Check out this nice review about the OIBF festival 2013 featuring the LOUVAT BROS.
We closed the festival on Saturday night along with the KRUGER BROS and country star Katy Mattea. What a great crowd that night!!
OIBF 2013 in Guthrie
Tom Dunning | October 9, 2013 | No Comments
Guthrie, Oklahoma’s 17th annual International Bluegrass Festival (OIBF) brought together music fans from across the United States to hear performers from around the world. Kathy Mattea, whose last record recalls her West Virginia roots, closed out the three-day festival on the Land Run Stage in front of a cold, but appreciative, crowd. The event’s international focus meant a lineup of musicians from Japan and Belgium as well as The Kruger Brothers, originally from Switzerland and guitarist Richard Smith who came to the United States from Great Britain. While the crowd numbered significantly less than the 40,000 people who came to Guthrie in September for the Mumford and Son’s Gentlemen of the Road stop, it was equally enthusiastic and appreciative of the musicians’ talent.
Festivals in this part of the country don’t get much more diverse than this one and it included Japan’s Blueside of Lonesome who performed two sets. Members participated in instrument workshops during the weekend and younger band members could be found jamming with local kids in the backstage tent despite the language barrier. During their performance, they played Bill Monroe’s Uncle Pen and Old Dangerfield, and two Gospel numbers Let Us Travel, Travel On and Cryin’ Holy Unto the Lord with tight four-part vocal harmonies.
A highlight of their set was fiddler Hiromu Teshima singing John Hartford’s Steamboat Whistle Blues. Guitarist Masuo Sasabe spoke of chauffeuring Hartford during one of his trips to Japan and meeting him during an earlier trip to the OIBF. During Friday’s set, they were joined by Byron Berline on fiddle and Barry Patton on bones for Lonesome Road Blues. This performance added to their versions of traditional bluegrass and country songs showed the audience that the band has an appreciation for American roots music history as well as the musical chops to play it.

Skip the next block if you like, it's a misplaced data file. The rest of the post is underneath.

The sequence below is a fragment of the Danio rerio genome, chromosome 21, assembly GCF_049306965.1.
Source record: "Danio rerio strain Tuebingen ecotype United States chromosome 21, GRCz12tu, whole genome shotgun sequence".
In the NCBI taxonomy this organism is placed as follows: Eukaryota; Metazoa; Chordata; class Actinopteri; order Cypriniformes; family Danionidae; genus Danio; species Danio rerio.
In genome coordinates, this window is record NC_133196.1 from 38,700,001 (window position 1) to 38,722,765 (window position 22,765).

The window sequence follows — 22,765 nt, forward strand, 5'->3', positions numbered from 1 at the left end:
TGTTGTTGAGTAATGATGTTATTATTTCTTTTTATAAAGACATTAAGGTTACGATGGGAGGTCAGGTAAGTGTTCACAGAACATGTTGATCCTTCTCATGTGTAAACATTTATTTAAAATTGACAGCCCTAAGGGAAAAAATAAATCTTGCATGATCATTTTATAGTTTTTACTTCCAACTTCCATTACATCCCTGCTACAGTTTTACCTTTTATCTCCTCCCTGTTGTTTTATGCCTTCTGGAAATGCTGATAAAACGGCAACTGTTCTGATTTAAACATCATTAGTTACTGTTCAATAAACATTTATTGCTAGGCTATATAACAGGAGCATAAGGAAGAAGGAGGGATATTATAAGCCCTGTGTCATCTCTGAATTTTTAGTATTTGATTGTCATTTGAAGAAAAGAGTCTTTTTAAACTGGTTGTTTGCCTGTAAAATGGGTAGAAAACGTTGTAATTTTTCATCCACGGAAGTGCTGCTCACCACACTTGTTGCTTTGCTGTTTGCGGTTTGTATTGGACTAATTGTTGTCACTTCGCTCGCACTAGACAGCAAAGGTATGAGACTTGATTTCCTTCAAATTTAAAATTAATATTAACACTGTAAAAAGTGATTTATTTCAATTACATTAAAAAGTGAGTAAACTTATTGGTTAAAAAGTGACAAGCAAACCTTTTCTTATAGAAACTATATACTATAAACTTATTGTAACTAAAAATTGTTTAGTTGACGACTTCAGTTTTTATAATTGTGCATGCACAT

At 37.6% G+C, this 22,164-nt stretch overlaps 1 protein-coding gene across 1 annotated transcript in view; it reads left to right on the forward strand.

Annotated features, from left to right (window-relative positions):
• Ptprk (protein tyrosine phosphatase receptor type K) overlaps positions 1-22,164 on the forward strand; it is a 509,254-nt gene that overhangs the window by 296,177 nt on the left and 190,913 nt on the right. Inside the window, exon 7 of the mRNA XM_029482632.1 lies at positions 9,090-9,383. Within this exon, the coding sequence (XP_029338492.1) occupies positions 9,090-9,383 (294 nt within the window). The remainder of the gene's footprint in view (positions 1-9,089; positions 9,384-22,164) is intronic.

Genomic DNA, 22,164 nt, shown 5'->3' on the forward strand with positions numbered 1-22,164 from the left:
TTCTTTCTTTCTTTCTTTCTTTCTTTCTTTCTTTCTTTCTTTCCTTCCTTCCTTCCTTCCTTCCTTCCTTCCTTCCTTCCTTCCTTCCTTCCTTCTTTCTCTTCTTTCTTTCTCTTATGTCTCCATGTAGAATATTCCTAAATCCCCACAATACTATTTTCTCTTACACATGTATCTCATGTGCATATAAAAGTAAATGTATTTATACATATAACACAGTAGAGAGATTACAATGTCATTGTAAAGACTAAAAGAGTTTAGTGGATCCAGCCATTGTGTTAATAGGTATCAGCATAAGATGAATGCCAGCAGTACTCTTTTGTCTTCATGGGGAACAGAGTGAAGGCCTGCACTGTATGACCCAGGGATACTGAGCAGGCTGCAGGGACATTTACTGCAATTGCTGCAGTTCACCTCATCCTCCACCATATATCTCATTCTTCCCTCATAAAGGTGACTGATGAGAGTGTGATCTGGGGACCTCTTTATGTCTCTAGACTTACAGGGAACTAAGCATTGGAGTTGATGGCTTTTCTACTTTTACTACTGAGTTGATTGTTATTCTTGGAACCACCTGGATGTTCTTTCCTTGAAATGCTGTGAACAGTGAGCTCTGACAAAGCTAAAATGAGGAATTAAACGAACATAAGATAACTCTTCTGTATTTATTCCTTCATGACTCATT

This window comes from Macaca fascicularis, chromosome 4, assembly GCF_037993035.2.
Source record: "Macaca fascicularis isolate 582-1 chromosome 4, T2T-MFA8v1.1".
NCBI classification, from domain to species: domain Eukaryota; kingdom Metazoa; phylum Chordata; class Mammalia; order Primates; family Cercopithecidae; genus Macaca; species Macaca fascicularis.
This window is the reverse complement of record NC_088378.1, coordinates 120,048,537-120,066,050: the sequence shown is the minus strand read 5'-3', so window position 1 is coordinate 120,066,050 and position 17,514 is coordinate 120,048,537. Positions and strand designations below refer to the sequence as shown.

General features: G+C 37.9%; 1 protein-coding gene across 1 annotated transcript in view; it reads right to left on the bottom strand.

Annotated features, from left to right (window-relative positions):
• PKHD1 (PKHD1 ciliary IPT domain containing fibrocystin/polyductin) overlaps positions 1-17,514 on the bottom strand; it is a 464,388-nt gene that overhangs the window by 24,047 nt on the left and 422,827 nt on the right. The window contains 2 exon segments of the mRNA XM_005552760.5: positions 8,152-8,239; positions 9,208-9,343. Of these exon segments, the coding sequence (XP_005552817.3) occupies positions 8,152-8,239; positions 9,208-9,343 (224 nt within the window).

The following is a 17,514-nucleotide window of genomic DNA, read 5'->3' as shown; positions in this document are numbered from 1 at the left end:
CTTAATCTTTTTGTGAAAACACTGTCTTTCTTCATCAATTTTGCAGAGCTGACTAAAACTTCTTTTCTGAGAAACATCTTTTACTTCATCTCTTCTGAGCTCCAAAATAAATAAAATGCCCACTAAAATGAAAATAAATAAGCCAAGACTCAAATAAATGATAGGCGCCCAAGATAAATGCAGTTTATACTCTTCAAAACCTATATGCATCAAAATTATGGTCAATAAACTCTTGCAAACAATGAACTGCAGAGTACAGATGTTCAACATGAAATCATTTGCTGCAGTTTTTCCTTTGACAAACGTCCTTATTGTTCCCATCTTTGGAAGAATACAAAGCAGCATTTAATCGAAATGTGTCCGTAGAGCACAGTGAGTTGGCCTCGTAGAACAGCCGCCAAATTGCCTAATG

Vocalist Yoshie Sakamoto fronted the band on some numbers, including Please Help Me I’m Falling and Pathways to Teardrops, with a vocal style reminiscent of 1960s female country singers. Even though her native dialect is different than what listeners are used to, she would fit in any venue where classic country music was performed. Both Yoshie and Blueside play festivals and country music bars in Japan and they were warmly received by the Guthrie crowd. They dedicated a heartfelt version of Berline’s “My Oklahoma” and the crowd responded warmly.
Brothers Steve and Jefferson Louvat with bassist Michel Vrydag performed mostly original songs and were later joined by Uwe and Jens Kruger. This was the Louvat’s fourth trip to Guthrie. Their mandolin and banjo instrumentals were reminiscent of a improvisational style that may be out of place in some festivals, but worked well in Guthrie where musical genre lines are blurred. The OIBF has consistently provided both traditional bluegrass and some that is a little outside the traditional definitions .
The Kruger Brothers set touched on Doc Watson and other styles that originated closer to their North Carolina home but also featured their excellent take on Curtis Mayfield’s People Get Ready, and their own Watches the Clouds Roll By and Carolina In The Fall. The Krugers have performed at nearly all of the 17 Guthrie festivals and are a crowd favorite, and this trip came on the heels of their Late Night With David Letterman appearance. Jens Kruger facilitated the festival’s banjo workshop as well, which had players from five different countries.